The museum of entire Tunisia

Within this context, the Alaoui Museum becomes the heart of an archaeological circuit including the great cultural sites that have been arranged (Carthage, Dougga, Thuburbo Majus, and El Jem and Sbeitla amphitheatres). Thus, it acquired an international fame thanks to the wealth of its collections, especially those of Roman-African mosaics.
A change in the profile of the curator was decided after the departure of Emile Bréchot (1928-1948), the second administrative curator of the museum.

His successor, Pierre Quoniam (1948-1954), who was a former member of the French School in Rome, was chosen for his qualities as a researcher to become the scientific curator of the museum assisted by a manager. He is the initiator of the new Christian wing projects established in the old stables of the palace and the Acholla Hall which would be arranged after Tunisia’s independence in 1956.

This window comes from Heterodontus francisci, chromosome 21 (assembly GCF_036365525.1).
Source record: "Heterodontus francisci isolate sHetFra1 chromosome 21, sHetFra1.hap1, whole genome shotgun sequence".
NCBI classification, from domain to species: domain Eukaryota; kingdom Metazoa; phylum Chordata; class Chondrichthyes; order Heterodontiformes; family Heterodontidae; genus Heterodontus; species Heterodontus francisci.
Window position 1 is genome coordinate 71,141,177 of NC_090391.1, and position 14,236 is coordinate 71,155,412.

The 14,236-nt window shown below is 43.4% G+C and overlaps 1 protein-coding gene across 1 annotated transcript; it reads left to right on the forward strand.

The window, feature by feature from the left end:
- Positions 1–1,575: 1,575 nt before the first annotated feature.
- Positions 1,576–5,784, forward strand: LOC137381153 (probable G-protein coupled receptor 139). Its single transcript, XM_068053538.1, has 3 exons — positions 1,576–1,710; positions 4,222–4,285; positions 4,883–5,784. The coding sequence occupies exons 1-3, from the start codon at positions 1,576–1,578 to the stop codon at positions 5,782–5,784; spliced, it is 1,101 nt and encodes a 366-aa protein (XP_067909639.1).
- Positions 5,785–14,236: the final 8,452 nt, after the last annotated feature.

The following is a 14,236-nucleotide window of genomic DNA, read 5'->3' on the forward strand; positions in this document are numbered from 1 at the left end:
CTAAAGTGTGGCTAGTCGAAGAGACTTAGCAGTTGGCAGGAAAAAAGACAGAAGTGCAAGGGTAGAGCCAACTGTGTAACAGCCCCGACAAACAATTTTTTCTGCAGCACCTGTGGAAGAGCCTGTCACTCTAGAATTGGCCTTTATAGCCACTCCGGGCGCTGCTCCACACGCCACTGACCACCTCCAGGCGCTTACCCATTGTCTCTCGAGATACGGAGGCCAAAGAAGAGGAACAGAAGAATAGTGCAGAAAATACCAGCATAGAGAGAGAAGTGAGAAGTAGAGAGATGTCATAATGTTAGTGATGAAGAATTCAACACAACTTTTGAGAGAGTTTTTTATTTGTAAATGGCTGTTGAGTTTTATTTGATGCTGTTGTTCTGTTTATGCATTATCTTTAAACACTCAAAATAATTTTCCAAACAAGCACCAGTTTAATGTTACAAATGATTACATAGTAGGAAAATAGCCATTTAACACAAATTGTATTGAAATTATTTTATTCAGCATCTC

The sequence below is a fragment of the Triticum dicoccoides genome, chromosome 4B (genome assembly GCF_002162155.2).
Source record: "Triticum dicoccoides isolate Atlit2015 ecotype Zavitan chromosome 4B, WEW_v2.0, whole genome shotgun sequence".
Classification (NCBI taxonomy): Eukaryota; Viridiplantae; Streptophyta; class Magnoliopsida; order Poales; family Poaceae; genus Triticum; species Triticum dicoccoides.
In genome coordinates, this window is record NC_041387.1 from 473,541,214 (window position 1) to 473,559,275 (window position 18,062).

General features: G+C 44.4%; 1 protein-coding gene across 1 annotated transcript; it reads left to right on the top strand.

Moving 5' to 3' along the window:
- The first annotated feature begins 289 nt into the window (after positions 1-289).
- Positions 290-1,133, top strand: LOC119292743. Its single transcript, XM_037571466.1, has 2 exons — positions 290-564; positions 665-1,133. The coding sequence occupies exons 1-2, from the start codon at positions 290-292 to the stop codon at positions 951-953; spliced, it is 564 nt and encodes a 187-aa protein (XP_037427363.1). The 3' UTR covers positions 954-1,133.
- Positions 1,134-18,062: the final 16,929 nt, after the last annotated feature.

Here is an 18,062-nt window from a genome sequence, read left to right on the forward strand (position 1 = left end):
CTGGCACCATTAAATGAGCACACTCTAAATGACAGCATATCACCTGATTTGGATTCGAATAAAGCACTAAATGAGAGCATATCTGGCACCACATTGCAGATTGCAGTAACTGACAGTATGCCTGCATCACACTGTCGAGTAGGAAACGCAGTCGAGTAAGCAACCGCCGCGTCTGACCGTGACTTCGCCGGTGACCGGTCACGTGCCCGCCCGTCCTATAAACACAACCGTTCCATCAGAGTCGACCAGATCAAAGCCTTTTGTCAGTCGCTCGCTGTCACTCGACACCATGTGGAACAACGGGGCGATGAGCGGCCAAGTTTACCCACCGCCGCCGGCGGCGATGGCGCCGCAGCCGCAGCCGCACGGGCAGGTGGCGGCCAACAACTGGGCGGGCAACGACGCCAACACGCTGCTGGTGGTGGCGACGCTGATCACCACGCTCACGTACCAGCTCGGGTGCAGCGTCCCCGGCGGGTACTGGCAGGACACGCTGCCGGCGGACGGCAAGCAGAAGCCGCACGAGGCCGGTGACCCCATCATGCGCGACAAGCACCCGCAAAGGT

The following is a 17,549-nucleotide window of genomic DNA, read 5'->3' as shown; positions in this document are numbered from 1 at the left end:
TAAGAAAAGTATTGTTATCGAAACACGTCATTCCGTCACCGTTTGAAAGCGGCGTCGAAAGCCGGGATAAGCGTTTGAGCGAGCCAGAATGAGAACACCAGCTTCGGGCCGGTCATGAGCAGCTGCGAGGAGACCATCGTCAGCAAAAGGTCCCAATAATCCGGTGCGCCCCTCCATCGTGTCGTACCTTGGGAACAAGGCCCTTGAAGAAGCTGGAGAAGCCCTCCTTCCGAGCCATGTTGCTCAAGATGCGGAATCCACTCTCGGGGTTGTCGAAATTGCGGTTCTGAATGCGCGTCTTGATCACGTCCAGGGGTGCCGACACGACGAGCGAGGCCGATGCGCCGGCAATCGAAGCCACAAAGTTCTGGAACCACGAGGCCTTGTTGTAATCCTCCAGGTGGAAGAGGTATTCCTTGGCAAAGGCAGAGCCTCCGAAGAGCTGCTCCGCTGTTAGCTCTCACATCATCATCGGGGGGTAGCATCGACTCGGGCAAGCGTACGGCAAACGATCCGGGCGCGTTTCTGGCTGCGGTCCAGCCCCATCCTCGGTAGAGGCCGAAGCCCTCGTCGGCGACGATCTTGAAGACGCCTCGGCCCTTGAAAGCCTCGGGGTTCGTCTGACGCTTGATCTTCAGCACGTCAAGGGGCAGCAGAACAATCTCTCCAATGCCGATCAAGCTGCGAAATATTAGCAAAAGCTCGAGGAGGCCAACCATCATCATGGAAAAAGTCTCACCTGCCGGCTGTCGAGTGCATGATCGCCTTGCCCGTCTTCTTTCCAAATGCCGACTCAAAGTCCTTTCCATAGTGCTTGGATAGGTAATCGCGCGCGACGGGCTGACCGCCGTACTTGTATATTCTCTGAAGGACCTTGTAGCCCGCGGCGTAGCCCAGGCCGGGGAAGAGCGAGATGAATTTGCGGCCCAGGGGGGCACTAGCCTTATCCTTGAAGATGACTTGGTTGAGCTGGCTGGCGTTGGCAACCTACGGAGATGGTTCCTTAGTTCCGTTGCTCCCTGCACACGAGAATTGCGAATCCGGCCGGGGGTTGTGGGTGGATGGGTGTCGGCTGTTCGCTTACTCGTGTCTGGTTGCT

During this post-war period, regional museums were created, especially those of Sousse and Sfax as well as certain archaeological parks such as that of Antoninus Thermae in Carthage. By virtue of decrees, they became annexes to the Alaoui Museum, thus facilitating the management and conservation of antique pieces.
Postcard books illustrating the collections of the museum were diffusing its treasures throughout the world.